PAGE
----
If you’ve been trying to distinguish between snake and bird eggs, this is the read for you. The exercise is not strenuous since the eggs have several key differences that even the lamest eye can identify.  Snake eggs are laid in great numbers, which are referred to as clutch. A clutch can have up to 100 eggs. Then, all the eggs adhere together in a sort-a clump. If you need to pull one egg apart, you may be required to use some minor force.

Many snakes of different species lack maternal instinct, and thus, they abandon their eggs. That is except for the python and the cobra, which choose to brood their eggs. Typically, brooding involves protecting and providing warmth and incubation for the eggs until they become hatchlings. Like the King Cobra, Snakes create a nest for her brood and offer short-time protection even when the eggs are hatched. Here are more ways to enable you to identify the eggs of a snake:


You should already know that snake eggs are not laid on trees or in nests. Instead, female snakes deliver their eggs in places such as between foliage and beneath logs. Also, snakes choose to lay their eggs within the soil. This sort of discreetness is supposed to provide the eggs with natural incubation from the vegetation beneath the Earth.  Before you even start to search, ensure that you know the snake species in your region or area. It will be useful in ruling out and ruling in several species from the onset of the exercise.


The best tell-tale sign to know if you are dealing with a snake’s egg is how it looks. That is in terms of texture, hardness, and appearance. Here are the characteristics of a snake egg:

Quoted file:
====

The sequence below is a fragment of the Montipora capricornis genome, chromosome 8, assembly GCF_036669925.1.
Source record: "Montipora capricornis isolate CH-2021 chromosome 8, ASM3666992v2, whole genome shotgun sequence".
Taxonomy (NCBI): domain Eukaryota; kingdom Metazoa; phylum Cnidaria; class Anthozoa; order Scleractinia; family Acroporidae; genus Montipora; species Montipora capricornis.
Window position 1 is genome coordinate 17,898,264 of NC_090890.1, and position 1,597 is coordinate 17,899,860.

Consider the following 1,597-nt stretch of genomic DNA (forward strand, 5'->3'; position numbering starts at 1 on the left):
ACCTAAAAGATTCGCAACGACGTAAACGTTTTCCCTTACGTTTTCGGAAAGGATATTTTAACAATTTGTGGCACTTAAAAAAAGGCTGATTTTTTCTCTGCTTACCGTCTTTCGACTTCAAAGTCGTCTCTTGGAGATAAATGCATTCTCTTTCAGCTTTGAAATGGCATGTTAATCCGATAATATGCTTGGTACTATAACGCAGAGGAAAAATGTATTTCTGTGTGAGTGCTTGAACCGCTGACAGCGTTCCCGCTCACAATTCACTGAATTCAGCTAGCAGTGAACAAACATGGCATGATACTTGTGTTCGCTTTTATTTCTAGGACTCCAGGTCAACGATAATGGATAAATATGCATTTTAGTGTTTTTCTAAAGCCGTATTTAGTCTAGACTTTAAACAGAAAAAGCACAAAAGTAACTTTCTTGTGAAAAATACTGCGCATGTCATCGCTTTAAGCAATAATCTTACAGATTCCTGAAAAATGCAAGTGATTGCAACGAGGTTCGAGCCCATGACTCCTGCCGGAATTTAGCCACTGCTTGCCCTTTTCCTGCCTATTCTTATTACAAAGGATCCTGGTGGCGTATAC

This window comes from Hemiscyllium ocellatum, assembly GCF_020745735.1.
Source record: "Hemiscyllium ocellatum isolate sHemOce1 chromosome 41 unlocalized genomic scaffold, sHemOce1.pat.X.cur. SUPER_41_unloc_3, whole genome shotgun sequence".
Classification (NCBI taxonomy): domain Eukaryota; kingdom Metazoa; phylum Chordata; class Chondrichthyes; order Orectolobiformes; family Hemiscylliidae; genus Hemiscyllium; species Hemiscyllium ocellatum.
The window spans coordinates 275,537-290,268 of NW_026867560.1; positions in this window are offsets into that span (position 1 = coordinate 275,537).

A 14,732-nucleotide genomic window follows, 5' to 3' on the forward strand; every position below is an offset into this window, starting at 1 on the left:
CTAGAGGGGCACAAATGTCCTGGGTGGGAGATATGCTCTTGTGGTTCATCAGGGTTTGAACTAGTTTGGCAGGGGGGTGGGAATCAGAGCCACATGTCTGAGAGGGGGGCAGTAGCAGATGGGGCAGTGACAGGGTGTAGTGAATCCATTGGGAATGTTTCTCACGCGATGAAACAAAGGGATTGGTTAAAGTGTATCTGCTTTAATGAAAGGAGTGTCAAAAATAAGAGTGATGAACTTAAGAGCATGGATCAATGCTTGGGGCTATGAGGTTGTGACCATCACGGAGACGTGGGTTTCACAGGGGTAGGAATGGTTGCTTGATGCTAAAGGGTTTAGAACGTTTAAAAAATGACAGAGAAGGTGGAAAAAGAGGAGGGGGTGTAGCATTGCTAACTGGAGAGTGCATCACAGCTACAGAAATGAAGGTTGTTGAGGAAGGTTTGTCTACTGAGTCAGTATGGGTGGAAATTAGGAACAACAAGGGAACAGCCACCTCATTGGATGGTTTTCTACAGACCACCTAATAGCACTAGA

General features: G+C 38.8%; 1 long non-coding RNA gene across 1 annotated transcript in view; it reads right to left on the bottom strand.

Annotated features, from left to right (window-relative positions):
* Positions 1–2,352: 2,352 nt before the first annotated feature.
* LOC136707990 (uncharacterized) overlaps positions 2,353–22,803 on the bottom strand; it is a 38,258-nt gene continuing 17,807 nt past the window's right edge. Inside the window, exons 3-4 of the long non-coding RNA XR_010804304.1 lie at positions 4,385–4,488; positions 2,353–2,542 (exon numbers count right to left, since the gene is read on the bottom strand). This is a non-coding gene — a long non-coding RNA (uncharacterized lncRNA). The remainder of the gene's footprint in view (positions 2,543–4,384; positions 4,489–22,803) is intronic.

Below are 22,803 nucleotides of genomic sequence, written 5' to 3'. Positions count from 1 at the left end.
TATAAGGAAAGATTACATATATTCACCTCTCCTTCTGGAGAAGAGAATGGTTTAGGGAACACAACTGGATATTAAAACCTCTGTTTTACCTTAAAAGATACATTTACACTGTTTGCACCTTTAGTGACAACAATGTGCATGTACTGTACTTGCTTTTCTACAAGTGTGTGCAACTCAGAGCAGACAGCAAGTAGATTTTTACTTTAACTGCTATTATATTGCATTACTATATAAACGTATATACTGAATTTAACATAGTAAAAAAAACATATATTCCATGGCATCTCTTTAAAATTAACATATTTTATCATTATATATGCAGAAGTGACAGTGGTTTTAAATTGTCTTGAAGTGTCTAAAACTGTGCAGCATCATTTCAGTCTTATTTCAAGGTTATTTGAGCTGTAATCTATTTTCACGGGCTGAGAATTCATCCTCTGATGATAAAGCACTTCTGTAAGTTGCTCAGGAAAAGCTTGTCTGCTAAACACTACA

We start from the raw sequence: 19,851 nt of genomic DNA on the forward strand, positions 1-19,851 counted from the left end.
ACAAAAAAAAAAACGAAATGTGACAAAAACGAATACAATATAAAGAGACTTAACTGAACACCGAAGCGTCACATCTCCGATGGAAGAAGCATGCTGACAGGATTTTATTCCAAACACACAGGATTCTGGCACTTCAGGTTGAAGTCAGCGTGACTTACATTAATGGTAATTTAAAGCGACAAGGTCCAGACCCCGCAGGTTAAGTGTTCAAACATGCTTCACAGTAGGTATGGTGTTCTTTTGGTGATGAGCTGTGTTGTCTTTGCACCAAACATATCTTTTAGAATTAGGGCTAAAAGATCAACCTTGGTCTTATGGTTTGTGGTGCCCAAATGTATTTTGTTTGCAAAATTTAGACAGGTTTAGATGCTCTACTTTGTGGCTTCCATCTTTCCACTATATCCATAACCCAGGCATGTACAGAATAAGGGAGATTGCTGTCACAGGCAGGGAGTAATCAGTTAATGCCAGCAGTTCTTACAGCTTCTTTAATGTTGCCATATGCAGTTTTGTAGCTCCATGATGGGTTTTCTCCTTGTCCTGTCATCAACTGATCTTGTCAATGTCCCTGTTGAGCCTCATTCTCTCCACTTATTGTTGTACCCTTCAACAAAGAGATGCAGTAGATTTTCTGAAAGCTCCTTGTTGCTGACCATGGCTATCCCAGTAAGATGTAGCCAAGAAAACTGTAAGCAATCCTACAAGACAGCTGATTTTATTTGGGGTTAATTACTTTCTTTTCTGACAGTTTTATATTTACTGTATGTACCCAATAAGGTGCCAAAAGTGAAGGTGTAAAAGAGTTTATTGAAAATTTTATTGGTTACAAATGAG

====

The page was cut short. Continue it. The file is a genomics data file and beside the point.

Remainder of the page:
1. Texture – snake eggs have a leathery and soft feel

2. Shape – snake eggs look like they are oblong with rounded corners

The color of many snake eggs is white. There is no need for the snake’s system to create camouflage in the egg’s hue since they are hidden in terms of location.

Are Snake Eggs Much The Same As Bird Eggs?

As captured, both bird and snake eggs’ color and size may be similar, but the difference comes with the shape. Both eggs can be white or off-white, and some bird eggs are in the beige region. While the bird egg is mostly oval, the snake egg is oblong in its form.

If you touch a bird egg, you will feel its brittleness. If you apply a little pressure on the bird’s egg, it may break. On the flip side, a snake’s egg can take a little pressure.

How Do I Identify A Snake Egg When I See It?

When you take up a snake egg, try to hold it in your hand with care. Although the eggs are not as toughened as those of a bird, they can still break.

Try to view it against a torchlight beam – you can do the exercise in a dark room. Through this viewing process called candling, you should observe the following:

1. The egg’s shell will look deeply translucent

2. Also, you will see a silhouette formed of an embryo that is ball-shaped